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Taylor Swift on tour in 2014. Photo by Tom O'Donoghue, via Flickr.
Taylor Swift on tour in 2014. Photo by Tom O’Donoghue, via Flickr.

Apple may have billions in the bank, but Taylor Swift has millions of followers online, and the latter won out this weekend in a remarkably short skirmish over music royalties.

iPhone6-3Up-AppleMusic-Features-PR-PRINTThe tech giant last night reversed its position, saying it would pay royalties to artists during the three-month trial period for Apple Music, responding to a widely cited Tumblr post by the pop musician. It all happened in less than 24 hours, accelerated by social media and the size of Swift’s fanbase.

“I’m sure you are aware that Apple Music will be offering a free 3 month trial to anyone who signs up for the service,” wrote Swift in her original post. “I’m not sure you know that Apple Music will not be paying writers, producers, or artists for those three months. I find it to be shocking, disappointing, and completely unlike this historically progressive and generous company.”

By Sunday night, Apple’s Eddie Cue had responded.

“When I woke up this morning and saw what Taylor had written, it really solidified that we needed to make a change,” Cue told Billboard. “And so that’s why we decided we will now pay artists during the trial period.”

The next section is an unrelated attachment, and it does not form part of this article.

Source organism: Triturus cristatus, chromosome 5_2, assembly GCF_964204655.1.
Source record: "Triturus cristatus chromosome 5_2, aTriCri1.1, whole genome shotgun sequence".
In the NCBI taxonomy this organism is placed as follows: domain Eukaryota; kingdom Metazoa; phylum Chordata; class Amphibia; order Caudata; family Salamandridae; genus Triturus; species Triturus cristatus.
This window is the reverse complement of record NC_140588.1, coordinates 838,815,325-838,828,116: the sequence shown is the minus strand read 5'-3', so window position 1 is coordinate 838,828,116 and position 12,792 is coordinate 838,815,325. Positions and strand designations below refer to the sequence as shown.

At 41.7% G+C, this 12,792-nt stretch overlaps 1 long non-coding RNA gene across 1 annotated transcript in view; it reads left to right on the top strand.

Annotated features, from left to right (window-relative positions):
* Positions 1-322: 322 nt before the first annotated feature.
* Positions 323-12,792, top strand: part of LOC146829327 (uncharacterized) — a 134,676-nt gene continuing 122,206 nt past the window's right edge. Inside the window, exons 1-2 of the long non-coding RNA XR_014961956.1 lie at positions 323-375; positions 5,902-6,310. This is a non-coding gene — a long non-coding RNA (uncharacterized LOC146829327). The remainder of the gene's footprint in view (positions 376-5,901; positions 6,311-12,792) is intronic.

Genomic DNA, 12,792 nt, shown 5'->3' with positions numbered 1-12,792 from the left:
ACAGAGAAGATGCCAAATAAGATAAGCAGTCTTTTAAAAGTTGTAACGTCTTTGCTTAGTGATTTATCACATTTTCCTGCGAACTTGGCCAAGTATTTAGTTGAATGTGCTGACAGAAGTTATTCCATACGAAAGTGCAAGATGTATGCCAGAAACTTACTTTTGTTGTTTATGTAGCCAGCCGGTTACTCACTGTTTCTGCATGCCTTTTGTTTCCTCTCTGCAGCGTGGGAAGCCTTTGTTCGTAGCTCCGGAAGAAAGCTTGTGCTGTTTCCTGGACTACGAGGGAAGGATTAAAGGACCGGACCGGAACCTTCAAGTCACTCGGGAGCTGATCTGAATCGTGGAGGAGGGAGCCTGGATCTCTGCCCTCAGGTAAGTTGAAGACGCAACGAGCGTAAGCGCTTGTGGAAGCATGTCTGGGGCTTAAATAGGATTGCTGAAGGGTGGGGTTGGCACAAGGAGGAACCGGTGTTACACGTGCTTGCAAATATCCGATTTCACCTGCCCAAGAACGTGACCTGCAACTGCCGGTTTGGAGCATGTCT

The economics of streaming music have been the subject of dispute between artists and streaming services, with Swift previously taking on Spotify over similar issues. Apple, the early leader in downloadable music and a la carte purchases through iTunes, is navigating the complex world of subscription music for the first time with the launch of Apple Music.

Subscription music service Rhapsody has been positioning itself on the side of artists on this issue, making moves that drive home the point that “music isn’t free.” However, the Seattle-based company is also a case study in the difficulties of the modern music business, posting a $21 million annual loss in 2014 as it tried to build more market share.

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